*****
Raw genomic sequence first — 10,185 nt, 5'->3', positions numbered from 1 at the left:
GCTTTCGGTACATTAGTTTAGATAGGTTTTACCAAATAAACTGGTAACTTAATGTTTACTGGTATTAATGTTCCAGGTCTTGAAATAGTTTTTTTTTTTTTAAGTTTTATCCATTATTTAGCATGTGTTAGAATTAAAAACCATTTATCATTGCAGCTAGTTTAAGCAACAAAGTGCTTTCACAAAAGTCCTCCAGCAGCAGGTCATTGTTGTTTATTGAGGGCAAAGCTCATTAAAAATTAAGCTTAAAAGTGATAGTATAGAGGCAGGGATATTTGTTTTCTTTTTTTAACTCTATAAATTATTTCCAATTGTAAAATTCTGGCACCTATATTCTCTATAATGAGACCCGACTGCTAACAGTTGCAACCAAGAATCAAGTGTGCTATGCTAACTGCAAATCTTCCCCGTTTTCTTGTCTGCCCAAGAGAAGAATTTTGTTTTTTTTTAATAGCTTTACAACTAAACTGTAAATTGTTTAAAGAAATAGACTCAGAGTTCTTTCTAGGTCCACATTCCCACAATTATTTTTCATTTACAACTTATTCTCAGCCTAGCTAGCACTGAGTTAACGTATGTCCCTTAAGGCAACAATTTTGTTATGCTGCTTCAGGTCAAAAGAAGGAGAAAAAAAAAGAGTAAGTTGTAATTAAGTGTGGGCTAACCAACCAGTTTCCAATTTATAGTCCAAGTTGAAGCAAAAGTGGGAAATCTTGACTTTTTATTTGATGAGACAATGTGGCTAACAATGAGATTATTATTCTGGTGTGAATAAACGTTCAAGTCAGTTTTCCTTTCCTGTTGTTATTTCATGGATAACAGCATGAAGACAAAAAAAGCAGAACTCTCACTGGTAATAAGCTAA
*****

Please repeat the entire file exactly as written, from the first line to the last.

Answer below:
Raw genomic sequence first — 10,185 nt, 5'->3', positions numbered from 1 at the left:
GCTTTCGGTACATTAGTTTAGATAGGTTTTACCAAATAAACTGGTAACTTAATGTTTACTGGTATTAATGTTCCAGGTCTTGAAATAGTTTTTTTTTTTTTAAGTTTTATCCATTATTTAGCATGTGTTAGAATTAAAAACCATTTATCATTGCAGCTAGTTTAAGCAACAAAGTGCTTTCACAAAAGTCCTCCAGCAGCAGGTCATTGTTGTTTATTGAGGGCAAAGCTCATTAAAAATTAAGCTTAAAAGTGATAGTATAGAGGCAGGGATATTTGTTTTCTTTTTTTAACTCTATAAATTATTTCCAATTGTAAAATTCTGGCACCTATATTCTCTATAATGAGACCCGACTGCTAACAGTTGCAACCAAGAATCAAGTGTGCTATGCTAACTGCAAATCTTCCCCGTTTTCTTGTCTGCCCAAGAGAAGAATTTTGTTTTTTTTTAATAGCTTTACAACTAAACTGTAAATTGTTTAAAGAAATAGACTCAGAGTTCTTTCTAGGTCCACATTCCCACAATTATTTTTCATTTACAACTTATTCTCAGCCTAGCTAGCACTGAGTTAACGTATGTCCCTTAAGGCAACAATTTTGTTATGCTGCTTCAGGTCAAAAGAAGGAGAAAAAAAAAGAGTAAGTTGTAATTAAGTGTGGGCTAACCAACCAGTTTCCAATTTATAGTCCAAGTTGAAGCAAAAGTGGGAAATCTTGACTTTTTATTTGATGAGACAATGTGGCTAACAATGAGATTATTATTCTGGTGTGAATAAACGTTCAAGTCAGTTTTCCTTTCCTGTTGTTATTTCATGGATAACAGCATGAAGACAAAAAAAGCAGAACTCTCACTGGTAATAAGCTAA